Neighbourhood Action Packs have been developed with the help of 'professionals' and other 'local experts', to facilitate decision-making about the neighbourhood. They can be used to work out step by step what has to be done and who is best placed to do it, drawing on the knowledge of 'experts' of both kinds. This guide explains the methodology underlying the approach and some of the applications in the Neighbourhood Action Packs. These concern relations between locals and council or government representatives, education for neighbourhood change in schools, finding out about local needs and resources, doing local research and planning action. The Neighbourhood Action Packs are aimed at 'northern' country settings, but most of the issues involved are common to other settings as well.
This paper reports on recent developments in the rural-issue based research programmes of the Gandhigram Rural Institute (GRI) in Tamilnadu, India. This has involved the consolidation of its village community development programmes. Emphasis has shifted towards the needs of special groups, with whom PRA meetings have been held. Some problems with such meetings are noted, including time constraints, tendency for some individuals to dominate, constraints on multi-disciplinary team, problems in group formation and discussions, and little documentation. Three-day PRA workshops were held to derive an action plan by and for villagers. The programme of workshops is outlined, discussing the extent of community participation, the methods used, and the specific projects and proposals which emerged. Strategies to support these processes beyond the workshops are also considered, and some weaknesses acknowledged: little attitude and behaviour change, dependency syndrome and internal conflicts.
This brochure describes how to do village appraisals in twelve sequenced steps. The methodology and material is aimed at rural communities in the UK. Such appraisals are aimed at describing local resources and facilities, assessing the options for achieving resources currently not possessed, and planning for the future. Village appraisals can involve parish councils and other local organisations such as schools, Women's Institutes etc. Everyone's opinion can be taken into account through this simple survey technique. A computer programme helps users choose questions from a menu, print a questionnaire and analyse replies.
This report concerns a conference involving a network of academics and NGO representatives involved in development issues in Southeast Asia. The network is committed to an alternative development paradigm, the advancement of people-centred development, associated with the work of David Korten. The report discusses the development of the network, and discusses themes which emerged in the conference: the failure of conventional development strategies; the evolving paradigm and action research; partnerships between universities and NGOs; and the importance of reversal in learning in development education curricula.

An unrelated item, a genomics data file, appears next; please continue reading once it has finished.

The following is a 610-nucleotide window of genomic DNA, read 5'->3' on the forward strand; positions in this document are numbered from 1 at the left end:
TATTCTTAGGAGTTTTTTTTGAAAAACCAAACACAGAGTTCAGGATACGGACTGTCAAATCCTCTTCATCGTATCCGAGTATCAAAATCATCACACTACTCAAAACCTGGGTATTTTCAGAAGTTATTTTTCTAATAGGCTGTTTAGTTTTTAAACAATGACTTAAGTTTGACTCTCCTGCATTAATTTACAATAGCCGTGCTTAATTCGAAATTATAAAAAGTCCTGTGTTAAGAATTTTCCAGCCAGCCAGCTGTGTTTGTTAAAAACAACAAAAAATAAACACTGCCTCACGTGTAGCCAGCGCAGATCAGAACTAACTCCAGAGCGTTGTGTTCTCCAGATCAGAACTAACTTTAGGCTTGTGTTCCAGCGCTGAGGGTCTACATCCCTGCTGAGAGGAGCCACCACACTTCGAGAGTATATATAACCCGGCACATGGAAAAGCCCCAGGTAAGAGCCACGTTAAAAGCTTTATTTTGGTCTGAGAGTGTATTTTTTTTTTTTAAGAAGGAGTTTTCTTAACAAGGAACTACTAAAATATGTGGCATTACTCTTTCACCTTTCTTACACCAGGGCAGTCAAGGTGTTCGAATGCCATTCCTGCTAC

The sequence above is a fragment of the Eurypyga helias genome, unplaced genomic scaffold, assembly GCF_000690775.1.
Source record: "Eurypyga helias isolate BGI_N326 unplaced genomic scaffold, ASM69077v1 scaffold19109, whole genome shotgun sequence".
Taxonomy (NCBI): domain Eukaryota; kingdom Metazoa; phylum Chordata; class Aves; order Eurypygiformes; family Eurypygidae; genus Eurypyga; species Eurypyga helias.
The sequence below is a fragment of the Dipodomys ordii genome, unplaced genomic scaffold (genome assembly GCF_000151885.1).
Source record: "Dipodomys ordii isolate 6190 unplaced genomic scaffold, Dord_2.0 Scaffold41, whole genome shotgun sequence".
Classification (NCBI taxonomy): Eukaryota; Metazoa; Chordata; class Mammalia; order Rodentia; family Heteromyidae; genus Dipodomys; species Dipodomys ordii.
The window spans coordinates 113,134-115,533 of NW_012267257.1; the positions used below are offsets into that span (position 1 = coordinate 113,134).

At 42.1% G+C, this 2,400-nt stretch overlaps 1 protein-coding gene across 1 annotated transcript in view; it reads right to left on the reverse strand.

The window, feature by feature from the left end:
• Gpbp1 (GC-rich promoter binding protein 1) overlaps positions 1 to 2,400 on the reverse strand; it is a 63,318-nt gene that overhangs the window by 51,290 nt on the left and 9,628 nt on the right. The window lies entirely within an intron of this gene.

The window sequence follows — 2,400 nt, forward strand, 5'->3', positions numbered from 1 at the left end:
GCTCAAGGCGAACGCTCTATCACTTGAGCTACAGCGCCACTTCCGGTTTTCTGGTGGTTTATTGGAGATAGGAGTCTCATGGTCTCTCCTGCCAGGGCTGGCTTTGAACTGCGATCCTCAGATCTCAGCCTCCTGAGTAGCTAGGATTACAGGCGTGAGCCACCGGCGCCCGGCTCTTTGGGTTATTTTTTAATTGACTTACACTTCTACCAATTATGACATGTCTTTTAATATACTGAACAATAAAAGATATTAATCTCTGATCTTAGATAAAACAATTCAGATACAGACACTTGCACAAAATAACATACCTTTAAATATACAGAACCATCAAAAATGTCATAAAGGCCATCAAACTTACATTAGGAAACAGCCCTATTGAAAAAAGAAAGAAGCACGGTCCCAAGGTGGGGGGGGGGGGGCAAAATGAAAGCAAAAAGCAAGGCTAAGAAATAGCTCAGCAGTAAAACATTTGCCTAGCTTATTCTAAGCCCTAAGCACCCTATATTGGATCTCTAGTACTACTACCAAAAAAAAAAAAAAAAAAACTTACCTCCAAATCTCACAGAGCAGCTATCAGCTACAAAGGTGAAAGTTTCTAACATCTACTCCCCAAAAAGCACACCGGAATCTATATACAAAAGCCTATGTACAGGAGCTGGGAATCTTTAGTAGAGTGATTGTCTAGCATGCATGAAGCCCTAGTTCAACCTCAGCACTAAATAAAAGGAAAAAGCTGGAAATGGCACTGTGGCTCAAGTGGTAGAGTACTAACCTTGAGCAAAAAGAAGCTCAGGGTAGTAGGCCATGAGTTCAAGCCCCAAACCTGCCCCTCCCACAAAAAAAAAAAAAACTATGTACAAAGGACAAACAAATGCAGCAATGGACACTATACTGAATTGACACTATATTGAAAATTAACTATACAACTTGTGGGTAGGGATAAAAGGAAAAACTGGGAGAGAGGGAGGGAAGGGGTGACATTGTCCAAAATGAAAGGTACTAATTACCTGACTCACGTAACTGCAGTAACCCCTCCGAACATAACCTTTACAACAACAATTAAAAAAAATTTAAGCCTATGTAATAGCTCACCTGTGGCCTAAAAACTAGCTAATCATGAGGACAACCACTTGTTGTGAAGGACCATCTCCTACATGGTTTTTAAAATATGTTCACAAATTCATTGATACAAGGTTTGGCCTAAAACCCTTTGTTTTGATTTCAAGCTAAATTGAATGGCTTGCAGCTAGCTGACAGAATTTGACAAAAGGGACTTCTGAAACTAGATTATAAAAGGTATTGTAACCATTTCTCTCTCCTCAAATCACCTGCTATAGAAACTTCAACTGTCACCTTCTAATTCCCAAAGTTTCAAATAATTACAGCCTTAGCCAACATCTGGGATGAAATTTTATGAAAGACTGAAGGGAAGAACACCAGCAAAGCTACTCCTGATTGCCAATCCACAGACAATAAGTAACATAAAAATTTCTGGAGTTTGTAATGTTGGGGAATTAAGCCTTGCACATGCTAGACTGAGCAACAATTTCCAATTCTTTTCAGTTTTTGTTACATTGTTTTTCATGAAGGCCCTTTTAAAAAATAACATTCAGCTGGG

''NKASIRI'': Participatory Rural Appraisal and Planning Techniques: Workshop proceedings, Maralal, Kenya, 1996
This paper documents a workshop run by SDDP for trainees on PRA and participatory planning. The introduction to the workshop raised issues like what participatory development actually entails in practice, and introduced the '' ladder of participation'' i.e. different degrees of participation. The trainees were divided into four teams and introduced to a range of PRA tools, with a list of do's and dontÆs. Community action plans were introduced. The document concludes with discussions arising from the process and their implications for workshop participants and communities. The annexes include a discussion of the relation between PRA and rural development and workshop participantsÆ evaluation comments.
This paper explores the potentials and limits of REFLECT, with particular reference to its piloting in Bundibugyo, Uganda. Issues examined include, post-literacy support and the language barriers experienced by newly-literates. The paper argues that since the present REFLECT programme in Bundibugyo leans more towards the methodology and ethics of PRA, it holds less opportunity for Freirean conscientization.
This video provides a good introduction to the potential benefits of PRA in implementing projects which benefit those normally excluded by conventional approaches. It contains interesting interviews with villagers who had previously participated in a PRA process. It also uses dramatised scenes to emphasise aspects of PRA, mostly concerning behaviour and attitudes. Which scenes have been scripted is sometimes confusing. Key points made are that marginalised people are usually not reached by conventional development approaches (03, 05, 30). The attitudes and behaviour of development workers and academics contributes to this (13, 37). PRA facilitates outsiders learning from villagers (08, 18) and overcomes conventional biases (34, 38). This is shown through the experience of Paraikulan villagers who worked with an NGO, SPEECH, to reclaim barren land. The outputs of PRA methods shown include mapping (19), wealth ranking (25), seasonality analysis (26), matrix ranking of problems (28), oral history (29), and Venn diagrams (32). Women were included in village development activities, through literacy classes and increased access to agricultural inputs (34). Villagers reflect on the subsequent activities to reclaim barren land and its impact on their lives (42), both in terms of production and increased confidence (44). A resident of another villager reports that the experience of Paraikulan set an example for other villagers (46).